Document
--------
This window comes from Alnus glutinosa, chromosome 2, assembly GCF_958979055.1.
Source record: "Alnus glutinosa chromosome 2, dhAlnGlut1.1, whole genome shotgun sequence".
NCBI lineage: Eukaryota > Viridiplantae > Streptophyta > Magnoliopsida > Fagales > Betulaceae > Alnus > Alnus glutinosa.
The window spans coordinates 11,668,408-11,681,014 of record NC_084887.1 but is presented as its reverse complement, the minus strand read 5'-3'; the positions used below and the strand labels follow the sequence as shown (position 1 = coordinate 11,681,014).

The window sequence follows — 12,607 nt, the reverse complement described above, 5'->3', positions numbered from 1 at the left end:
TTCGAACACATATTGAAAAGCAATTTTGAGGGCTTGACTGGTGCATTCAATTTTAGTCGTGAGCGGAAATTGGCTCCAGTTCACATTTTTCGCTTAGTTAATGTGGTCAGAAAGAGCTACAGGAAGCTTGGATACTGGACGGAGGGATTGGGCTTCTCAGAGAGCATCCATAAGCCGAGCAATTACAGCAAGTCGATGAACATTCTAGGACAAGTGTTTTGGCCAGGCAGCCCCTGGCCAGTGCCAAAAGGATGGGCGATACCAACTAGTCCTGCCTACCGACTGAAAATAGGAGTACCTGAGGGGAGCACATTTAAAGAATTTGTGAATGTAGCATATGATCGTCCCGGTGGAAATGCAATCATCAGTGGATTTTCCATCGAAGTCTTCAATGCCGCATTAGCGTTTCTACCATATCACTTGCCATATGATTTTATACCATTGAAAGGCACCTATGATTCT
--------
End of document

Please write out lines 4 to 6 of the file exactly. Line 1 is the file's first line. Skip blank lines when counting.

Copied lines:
The window spans coordinates 11,668,408-11,681,014 of record NC_084887.1 but is presented as its reverse complement, the minus strand read 5'-3'; the positions used below and the strand labels follow the sequence as shown (position 1 = coordinate 11,681,014).

The window sequence follows — 12,607 nt, the reverse complement described above, 5'->3', positions numbered from 1 at the left end:
TTCGAACACATATTGAAAAGCAATTTTGAGGGCTTGACTGGTGCATTCAATTTTAGTCGTGAGCGGAAATTGGCTCCAGTTCACATTTTTCGCTTAGTTAATGTGGTCAGAAAGAGCTACAGGAAGCTTGGATACTGGACGGAGGGATTGGGCTTCTCAGAGAGCATCCATAAGCCGAGCAATTACAGCAAGTCGATGAACATTCTAGGACAAGTGTTTTGGCCAGGCAGCCCCTGGCCAGTGCCAAAAGGATGGGCGATACCAACTAGTCCTGCCTACCGACTGAAAATAGGAGTACCTGAGGGGAGCACATTTAAAGAATTTGTGAATGTAGCATATGATCGTCCCGGTGGAAATGCAATCATCAGTGGATTTTCCATCGAAGTCTTCAATGCCGCATTAGCGTTTCTACCATATCACTTGCCATATGATTTTATACCATTGAAAGGCACCTATGATTCT